Appendix D.



Changes in the Map of Europe

Key to Map

The changes made in the map of Central Europe by the terms of the Treaty of Peace handed to the German peace delegates at Versailles on May 7, 1919, are shown on the map. The principal issue, in a territorial or geographic sense, are (See corresponding figures and letters in the map):

1. Alsace-Lorraine, the territories which were wrenched from France in 1871, are restored to the republic. The French in the lost provinces now regained are repatriated, and the Germans there may become French citizens, if they so desire, by naturalization after three years. The public debt is cancelled.

2. The Saar valley will pass into the hands of the French, together with the output of the mines. After fifteen years the people of the district will vote whether they shall remain under French control, under the guidance of the league of nations, or return to Germany. This voting will be open to all inhabitants over 20 years of age.

3. Germany must renounce all treaties with Luxembourg and must give up the German control of the railways and other facilities in the grand duchy. The duchy is considered to have ceased to have been part of the German Zollverein from Jan. 1, 1919.

4. Germany must recognize the sovereignty of Belgium over the contested territory of Morenet, and must cede all rights to the districts of Malmedy and Eupen. The people in six months may protest, if they wish to, this change. The districts affected comprise 382 square miles.

5. Germany must create a neutral zone thirty miles in depth east of the Rhine. The bridgeheads will be occupied fifteen years.

6. Helgoland, the island fortress, is to be dismantled at German expense and by German labor.

7. The frontier between Germany and Denmark will be decided by a plebiscite. The people of Schleswig-Holstein will decide under the right of self-determination.

8. Danzig and the immediate vicinity will be a free port, giving Poland an outlet to the sea. It will be protected by the league of nations.

9. The territory around Memel must be given up to the allies, who will decide on its destination.

10. The boundaries of southern and eastern Prussia will be decided by a vote of the people. The German troops must move out within fifteen days after peace is signed.

11. Germany must recognize the independence of the new Poland.

12. The portion of West Prussia on the left bank of the Vistula must be ceded to Poland,

13. Posen must be ceded to Poland,

14. The greater part of Upper Silesia is to go to Poland.

15. The present border between Germany and Bohemia is to remain unchanged.

16. Germany must recognize the independence of the new nation of Czecho-Slovakia. Access to the sea must be provided by railroads to the Adriatic at Fiume and Triest, and in the north Germany must lease space in Hamburg and Stettin.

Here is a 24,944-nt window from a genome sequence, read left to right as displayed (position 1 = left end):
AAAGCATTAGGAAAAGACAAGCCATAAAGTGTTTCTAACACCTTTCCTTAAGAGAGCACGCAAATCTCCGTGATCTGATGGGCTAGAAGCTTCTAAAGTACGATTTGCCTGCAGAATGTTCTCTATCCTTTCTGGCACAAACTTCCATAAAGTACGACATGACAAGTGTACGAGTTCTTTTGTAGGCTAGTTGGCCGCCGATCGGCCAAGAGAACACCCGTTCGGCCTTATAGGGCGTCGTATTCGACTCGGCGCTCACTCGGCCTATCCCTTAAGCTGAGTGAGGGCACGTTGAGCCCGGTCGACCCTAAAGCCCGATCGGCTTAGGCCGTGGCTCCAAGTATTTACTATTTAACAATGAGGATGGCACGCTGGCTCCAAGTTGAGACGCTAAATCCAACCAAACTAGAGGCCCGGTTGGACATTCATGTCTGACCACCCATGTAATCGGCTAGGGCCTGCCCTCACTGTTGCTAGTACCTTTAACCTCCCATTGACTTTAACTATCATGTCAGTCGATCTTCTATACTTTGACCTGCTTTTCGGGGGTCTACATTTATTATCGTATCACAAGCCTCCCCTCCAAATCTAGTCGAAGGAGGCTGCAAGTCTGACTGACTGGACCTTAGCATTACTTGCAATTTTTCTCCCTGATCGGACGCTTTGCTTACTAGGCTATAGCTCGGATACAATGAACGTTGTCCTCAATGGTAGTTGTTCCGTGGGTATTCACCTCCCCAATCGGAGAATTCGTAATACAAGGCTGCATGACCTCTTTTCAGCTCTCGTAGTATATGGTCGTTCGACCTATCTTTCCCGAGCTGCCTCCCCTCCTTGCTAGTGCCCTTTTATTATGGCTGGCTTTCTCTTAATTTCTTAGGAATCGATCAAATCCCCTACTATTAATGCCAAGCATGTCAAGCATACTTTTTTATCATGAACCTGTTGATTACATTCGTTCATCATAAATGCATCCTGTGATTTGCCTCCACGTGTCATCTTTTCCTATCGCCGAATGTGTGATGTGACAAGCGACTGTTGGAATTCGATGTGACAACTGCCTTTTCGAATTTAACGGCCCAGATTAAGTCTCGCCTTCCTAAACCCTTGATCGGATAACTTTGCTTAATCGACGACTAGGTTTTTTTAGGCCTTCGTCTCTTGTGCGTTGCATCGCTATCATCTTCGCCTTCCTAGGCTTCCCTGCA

17. Germany must recognize the independence of German Austria.

18. The Ruthenians in Hungary are to be recognized as independent.

19. The entire Russian boundary must be restored to the lines of the old Russian empire. The treaties of Brest-Litovsk and other treaties with the Russian soviet government are abrogated.

20. Germany must accept any arrangement the allies make with Bulgaria.

21. The Germans must accept any arrangement the allies make with Turkey.

The rivers running through the old Germany and Austria-Hungary are to be internationalized and largely controlled by representatives of the allies:

A. The Rhine will be internationalized on the whole of its navigable course.

B. The Kiel canal, base of the German fleet, is to be opened to the ships of the world.

C. The Elbe river from the juncture of the Vltava to its mouth is to be internationalized.

D. The Vltava as far up as Prague is to be internationalized, giving the city an outlet to the sea.

E. The internationalization of the Oder will be between Oppa and the. mouth of the stream.

F. The Niemen river must be opened to the vessels of the world as far up as Grodno.

G. The entire course of the Danube from Ulm to the Black sea is internationalized.

H. The Moselle river is placed under the same international river control commission as the Rhine.


The changes in the treaty of peace agreed upon by the Allies and promulgated June 16, 1919, when the revised treaty was handed to the Germans, included the following:

1. A plebiscite for Upper Silesia, with guarantees of coal from that territory.

2. Frontier rectifications In West Prussia.

3. Omission of the third zone In the Schleswig plebiscite.

4. Temporary increase of the German army from 100,000 to 200,000 men,

5. Declaration of the Intention to submit within a month of signature a list of those accused of violation of the laws and customs of war.

6. Offer to co-operate with a German commission on reparations, and to receive suggestions for discharging the obligation.

7. Certain detailed modifications in the finance, economic, and ports and waterways clauses, including abolition of the proposed Kiel canal commission.

8. Assurance of membership In the League of Nations in the early future, if Germany fulfills her obligations.

After the German national assembly at Weimar had voted in favor of signing the treaty of peace, Sunday, June 22, 1919, and the Scheidemann government had been replaced by a cabinet headed by Herr Bauer, a new set of plenipotentiaries was named to sign on behalf of Germany, and the treaty was finally signed by the representatives of the Allied powers and Germany, at Versailles, Saturday, June 28, 1919.

The Germans delegated by the Bauer government to sign the treaty were: Dr. Herman Mueller, foreign minister; Dr. Bell, minister of colonies; Herr Leinert, and Herr Giesberts. With their signatures came the conclusion of peace---the official end of the great World War.

Appendix E. Chronology of the World War

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